Tips for talking to children about traumatic events

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In response to the school shooting in Connecticut on Friday morning, the Delaware Children’s Department provided a list of guidelines for families who may wish to talk to their children about traumatic events.

“We are deeply saddened and offer our sympathy to all of the families, friends and co-workers affected by today’s events,” said Vivian Rapposelli, secretary of the Delaware Children’s Department. “Traumatic events such as these can be difficult for children, families and schools to process and can have a significant impact on the entire community.”

Here is a list of guidelines shared by the Department’s Mobile Crisis Team:

· Stick to the normal family routine

· Remain calm around children

· Reduce the amount of exposure to images shown on TV

· If children asks questions, talk openly but at a level appropriate for their age and maturity level

· Acknowledge their concerns and feelings, but re-assure them that incidents such as this don’t occur frequently

· Assure children they are safe

In addition to these instructions, it is important for parents to consider updating their emergency contact information with their child’s school administration.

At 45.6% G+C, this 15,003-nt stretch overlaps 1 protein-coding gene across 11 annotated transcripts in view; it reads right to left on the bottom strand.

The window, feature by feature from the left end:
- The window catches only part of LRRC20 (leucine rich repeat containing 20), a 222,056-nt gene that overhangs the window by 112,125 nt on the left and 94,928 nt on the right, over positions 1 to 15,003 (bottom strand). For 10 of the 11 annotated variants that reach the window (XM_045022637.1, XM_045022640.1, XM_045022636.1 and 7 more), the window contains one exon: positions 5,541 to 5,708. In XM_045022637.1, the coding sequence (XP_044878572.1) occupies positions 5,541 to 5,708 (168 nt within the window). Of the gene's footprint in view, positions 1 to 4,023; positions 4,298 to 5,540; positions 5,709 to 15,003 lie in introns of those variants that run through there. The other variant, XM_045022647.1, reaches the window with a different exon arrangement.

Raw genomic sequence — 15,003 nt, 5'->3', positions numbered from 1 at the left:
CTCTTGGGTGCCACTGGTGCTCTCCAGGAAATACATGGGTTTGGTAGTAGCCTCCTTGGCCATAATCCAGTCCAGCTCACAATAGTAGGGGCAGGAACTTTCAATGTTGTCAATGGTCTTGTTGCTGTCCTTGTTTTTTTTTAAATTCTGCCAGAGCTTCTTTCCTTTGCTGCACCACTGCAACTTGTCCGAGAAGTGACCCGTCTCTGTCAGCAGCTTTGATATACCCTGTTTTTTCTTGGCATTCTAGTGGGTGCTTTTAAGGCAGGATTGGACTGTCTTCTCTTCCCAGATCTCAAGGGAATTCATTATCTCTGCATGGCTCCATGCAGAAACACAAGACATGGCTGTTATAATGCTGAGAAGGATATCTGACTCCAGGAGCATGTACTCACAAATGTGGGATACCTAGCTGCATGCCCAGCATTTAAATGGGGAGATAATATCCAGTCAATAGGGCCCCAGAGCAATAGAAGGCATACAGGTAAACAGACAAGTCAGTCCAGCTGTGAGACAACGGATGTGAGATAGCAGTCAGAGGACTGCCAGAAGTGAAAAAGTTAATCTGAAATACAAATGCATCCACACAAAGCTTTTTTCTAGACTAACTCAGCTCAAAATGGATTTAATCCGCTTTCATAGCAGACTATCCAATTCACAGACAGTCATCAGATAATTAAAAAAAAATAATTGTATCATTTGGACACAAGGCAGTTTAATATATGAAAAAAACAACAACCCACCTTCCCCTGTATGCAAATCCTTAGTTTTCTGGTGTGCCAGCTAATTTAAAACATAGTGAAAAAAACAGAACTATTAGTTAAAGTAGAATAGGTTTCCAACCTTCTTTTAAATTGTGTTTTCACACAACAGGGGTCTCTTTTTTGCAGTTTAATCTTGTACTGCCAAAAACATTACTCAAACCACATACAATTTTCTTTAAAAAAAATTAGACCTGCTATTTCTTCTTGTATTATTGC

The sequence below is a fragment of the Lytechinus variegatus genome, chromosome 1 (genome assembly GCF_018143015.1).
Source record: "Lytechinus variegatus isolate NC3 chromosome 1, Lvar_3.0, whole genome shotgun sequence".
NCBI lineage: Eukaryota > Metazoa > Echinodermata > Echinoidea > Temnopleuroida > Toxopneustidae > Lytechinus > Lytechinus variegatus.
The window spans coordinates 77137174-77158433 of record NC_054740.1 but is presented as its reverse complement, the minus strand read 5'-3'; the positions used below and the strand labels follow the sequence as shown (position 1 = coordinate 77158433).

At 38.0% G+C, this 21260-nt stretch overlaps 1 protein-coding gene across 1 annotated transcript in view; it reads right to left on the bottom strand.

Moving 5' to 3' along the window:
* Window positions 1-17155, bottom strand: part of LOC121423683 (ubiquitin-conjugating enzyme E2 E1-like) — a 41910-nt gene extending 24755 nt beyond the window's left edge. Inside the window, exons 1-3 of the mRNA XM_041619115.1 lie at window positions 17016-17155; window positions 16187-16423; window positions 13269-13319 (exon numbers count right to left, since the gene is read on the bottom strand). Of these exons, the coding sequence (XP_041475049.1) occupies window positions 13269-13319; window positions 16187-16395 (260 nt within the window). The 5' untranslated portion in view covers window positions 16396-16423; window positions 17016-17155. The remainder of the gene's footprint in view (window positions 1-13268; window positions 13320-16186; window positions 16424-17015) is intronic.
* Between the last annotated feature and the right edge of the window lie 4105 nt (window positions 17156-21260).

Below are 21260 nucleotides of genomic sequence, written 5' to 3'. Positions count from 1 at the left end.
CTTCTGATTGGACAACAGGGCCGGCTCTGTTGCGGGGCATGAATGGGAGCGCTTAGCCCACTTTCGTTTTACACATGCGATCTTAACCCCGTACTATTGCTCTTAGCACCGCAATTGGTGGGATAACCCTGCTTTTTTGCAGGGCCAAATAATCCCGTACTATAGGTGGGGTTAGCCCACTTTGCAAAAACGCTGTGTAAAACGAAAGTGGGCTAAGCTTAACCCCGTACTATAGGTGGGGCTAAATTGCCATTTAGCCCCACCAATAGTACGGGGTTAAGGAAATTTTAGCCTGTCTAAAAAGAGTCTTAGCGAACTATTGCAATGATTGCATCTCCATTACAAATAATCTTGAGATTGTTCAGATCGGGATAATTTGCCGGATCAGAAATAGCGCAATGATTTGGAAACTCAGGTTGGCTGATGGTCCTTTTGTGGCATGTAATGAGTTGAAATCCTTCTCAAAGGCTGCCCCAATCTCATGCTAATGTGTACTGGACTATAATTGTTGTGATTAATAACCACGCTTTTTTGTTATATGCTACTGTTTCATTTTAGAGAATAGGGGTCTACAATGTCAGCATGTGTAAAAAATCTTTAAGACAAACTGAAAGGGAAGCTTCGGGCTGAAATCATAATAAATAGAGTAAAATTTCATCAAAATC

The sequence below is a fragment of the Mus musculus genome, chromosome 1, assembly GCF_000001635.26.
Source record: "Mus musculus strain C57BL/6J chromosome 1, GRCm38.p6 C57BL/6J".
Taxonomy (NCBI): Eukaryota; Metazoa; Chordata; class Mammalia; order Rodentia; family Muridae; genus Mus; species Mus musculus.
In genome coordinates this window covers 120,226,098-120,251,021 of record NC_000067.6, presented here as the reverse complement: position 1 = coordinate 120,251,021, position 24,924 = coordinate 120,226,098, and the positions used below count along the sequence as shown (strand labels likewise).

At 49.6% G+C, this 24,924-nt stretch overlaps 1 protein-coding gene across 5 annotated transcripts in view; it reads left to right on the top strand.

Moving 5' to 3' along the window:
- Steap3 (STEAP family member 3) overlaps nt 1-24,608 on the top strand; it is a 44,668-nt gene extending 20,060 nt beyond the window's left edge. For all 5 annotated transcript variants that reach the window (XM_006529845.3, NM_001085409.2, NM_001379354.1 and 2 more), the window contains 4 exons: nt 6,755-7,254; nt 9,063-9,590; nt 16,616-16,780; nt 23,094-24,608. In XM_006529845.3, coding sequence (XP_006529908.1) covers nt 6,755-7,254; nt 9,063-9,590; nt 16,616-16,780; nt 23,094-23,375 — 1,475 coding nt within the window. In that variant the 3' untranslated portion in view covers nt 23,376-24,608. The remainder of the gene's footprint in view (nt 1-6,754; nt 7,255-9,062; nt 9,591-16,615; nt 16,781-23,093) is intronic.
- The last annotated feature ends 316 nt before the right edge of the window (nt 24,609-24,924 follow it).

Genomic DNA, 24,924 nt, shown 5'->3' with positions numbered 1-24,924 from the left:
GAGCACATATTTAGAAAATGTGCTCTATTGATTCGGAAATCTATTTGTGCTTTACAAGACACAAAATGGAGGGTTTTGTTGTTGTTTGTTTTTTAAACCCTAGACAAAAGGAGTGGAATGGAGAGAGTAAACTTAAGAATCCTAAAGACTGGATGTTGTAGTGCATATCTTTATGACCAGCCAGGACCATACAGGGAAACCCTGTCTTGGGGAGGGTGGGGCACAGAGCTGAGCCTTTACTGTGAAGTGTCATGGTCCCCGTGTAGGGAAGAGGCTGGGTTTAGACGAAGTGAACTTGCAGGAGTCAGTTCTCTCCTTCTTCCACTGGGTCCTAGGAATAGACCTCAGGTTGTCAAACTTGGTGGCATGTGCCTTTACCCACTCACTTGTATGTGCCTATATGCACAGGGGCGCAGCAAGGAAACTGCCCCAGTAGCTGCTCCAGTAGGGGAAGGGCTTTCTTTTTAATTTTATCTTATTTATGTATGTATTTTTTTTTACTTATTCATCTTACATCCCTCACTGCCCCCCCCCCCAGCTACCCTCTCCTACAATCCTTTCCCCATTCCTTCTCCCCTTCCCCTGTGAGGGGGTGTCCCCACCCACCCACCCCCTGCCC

Resources are available for schools, communities and families who may be experiencing fear, questions or anxiety in relation to these events. Those who are experiencing a mental health emergency should contact the crisis team at 1-800-969 HELP (4357).

Additional information is available online:

Nemours web info specific about school violence: http://kidshealth.org/parent/positive/talk/school_violence.html

Talking to Children About Violence: http://www.nasponline.org/resources/crisis_safety/talkingviolence.pdf

Talking to Kids About School Violence: http://www.aboutourkids.org/articles/talking_kids_about_school_violence

Helping your child manage stress in the aftermath of a shooting: http://www.apa.org/helpcenter/aftermath.aspx